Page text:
Four times six? Makes three. No, we’re not talking about Swedish entertainment for children, but about the Swabian four-liter six-cylinder boxer that powers the current Porsche 911 GT3 Touring. So let’s get into the over-suctioned 911 and leave nothing to burn. Except maybe some tire tread.
Let’s not forget that driving a Porsche, in its incarnation as a sports car, is basically a matter of style. This began with the introduction of the original Type 911 in the sixties, when revolutions emerged that simply looked good and blazed a trail with confidence. The classic shape of a Porsche 911 – burned into our retina since first noticing her, a mimicry of speed and essence of the desirable, the Rosebud sled of our deepest traumas – in a wonderfully elegant, wonderfully practical and wonderfully compact fashion combines everything that appears true and important to us in the Porsche way of life.
Phew, I just had to get that out of the way.
»Porsche builds true man caves, which are at the same time the smartest and most sophisticated cockpits around.«
Now that formal introductions are complete, we can head straight to the seventh-generation GT3, especially with the sophisticated and toned-down Touring package.
If these circumstances were different, we would take the time for an engineering prologue and a suitable classification of the model according to brand lineage. But hey, you simply can’t get any more Porsche than that. So let’s not burn up any more precious time. Let’s burn some rubber instead and get into the GT3 to check out right off the bat: How does the rear of a Porsche 911 GT3 behave when you’re at 120 km/h and shift down to second gear before a spicy bend? Instant reply: What once used to be the terror of Porsche drivers now is their delight. The ensuing drift is a mere formality, soundtracked by thunder, especially because the control systems take a back seat and let the driver shine. Rated at up to 9,000 rpm, the naturally aspirated 4.0-L boxer engine gets the most locally supplied fuel imaginable. In front of each intake valve, on top of each 250-bar injector, the gates of hell open up: each cylinder has its own throttle, which allows for an ideal reduction of the air column. This is how the music plays. No sound engineering needed. Nine thousand revolutions require no artistic interpretation.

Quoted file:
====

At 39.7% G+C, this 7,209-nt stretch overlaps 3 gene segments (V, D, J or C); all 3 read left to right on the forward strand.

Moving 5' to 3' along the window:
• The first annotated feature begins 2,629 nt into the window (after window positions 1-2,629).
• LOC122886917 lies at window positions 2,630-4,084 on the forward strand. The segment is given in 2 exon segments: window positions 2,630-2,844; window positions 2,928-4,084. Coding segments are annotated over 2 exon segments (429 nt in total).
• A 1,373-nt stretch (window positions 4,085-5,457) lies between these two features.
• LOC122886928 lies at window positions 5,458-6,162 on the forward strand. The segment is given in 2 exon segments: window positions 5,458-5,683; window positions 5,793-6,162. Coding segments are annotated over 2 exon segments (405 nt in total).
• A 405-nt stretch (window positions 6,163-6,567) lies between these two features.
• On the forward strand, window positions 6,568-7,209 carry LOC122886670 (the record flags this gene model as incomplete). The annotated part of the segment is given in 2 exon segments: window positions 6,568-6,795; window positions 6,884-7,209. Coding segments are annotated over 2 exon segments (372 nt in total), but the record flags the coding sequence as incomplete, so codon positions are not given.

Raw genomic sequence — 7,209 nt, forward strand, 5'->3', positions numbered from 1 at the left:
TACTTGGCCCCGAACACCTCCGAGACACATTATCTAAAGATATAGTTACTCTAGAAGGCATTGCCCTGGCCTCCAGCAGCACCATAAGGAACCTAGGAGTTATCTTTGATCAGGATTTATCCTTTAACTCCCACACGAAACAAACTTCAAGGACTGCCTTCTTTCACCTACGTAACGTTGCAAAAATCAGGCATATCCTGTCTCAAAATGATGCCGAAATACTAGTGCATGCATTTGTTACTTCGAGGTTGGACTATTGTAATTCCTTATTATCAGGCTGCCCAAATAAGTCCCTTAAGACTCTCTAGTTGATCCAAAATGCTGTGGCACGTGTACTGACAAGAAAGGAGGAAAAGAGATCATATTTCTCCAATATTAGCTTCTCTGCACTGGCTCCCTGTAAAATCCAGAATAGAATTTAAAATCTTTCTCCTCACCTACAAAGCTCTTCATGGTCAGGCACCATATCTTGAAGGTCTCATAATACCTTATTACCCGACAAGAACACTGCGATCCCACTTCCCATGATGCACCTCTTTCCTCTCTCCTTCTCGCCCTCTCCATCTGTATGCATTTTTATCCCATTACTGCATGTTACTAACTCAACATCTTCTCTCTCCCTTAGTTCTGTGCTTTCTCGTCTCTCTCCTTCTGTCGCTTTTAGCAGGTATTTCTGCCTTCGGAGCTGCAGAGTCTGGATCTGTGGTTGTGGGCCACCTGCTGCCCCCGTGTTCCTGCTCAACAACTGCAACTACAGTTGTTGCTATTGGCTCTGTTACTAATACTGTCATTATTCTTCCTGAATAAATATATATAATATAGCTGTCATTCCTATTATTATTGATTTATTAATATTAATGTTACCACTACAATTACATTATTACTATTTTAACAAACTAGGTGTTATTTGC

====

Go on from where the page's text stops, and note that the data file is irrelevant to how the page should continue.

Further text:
In its seventh iteration, the GT3 represents a statement of its time anew, more radical even, fiercer than ever, yet so convenient for everyday driving as only a Porsche can be. In order to emphasize this statement with nobility and style, the car can be ordered with the Touring package, which makes it better fit for luxury residential areas while not betraying its raw potential: 520 hp, a top speed of 320 km/h and a Nordschleife lap time of under seven minutes. These are the hallmarks of the best 911 ever made. It is exactly where Porsche’s values meet: reliability, lightweight construction, communicativeness, infused with the racing spirit of true enthusiasm for technology. This vehicle was designed by focused engineers who know exactly what supercars are all about.
Porsche 911 GT3 with Touring Package // Engine: six-cylinder boxer / Displacement: 3,996 cc / Power: 510 hp (375 kW) at 8,400 rpm / Torque: 470 Nm at 6,100 rpm / 0–100 km/h: approx. 3.4 s / Top speed: 318 km/h
Read all about it in rampstyle #25, entitled “Keep It Simple and Smart”.
We tend to experience our world as not only somewhat complicated, but also extremely complex. And while complicated systems offer themselves to our understanding through clearly defined connections of individual elements, this unfortunately does not apply to complex systems. Here, everything is unpredictable. And there we are, more or less merrily in the middle of it all. Which is why we love minimalist solutions. In short, the KISS principle applies: “Keep it simple and smart.” An entire issue devoted to the matter. So we simply asked Bryan Adams if he wouldn’t like to photograph singer-songwriter James Bay exclusively for us as part of our interview with him. (He did.) We also have a great story about Tom Ford, interviews with George Clooney and the designer Sir Paul Smith, and we spoke with the director Quentin Tarantino and with author Christian Ankowitsch, who wrote a book titled “The Art of Finding Simple Solutions”. The conversation turned out to be more complicated than expected. But just as entertaining as we imagined.
Text by David Staretz & Marko Knab for ramp
Photos by Marko Knab/ ramp.pictures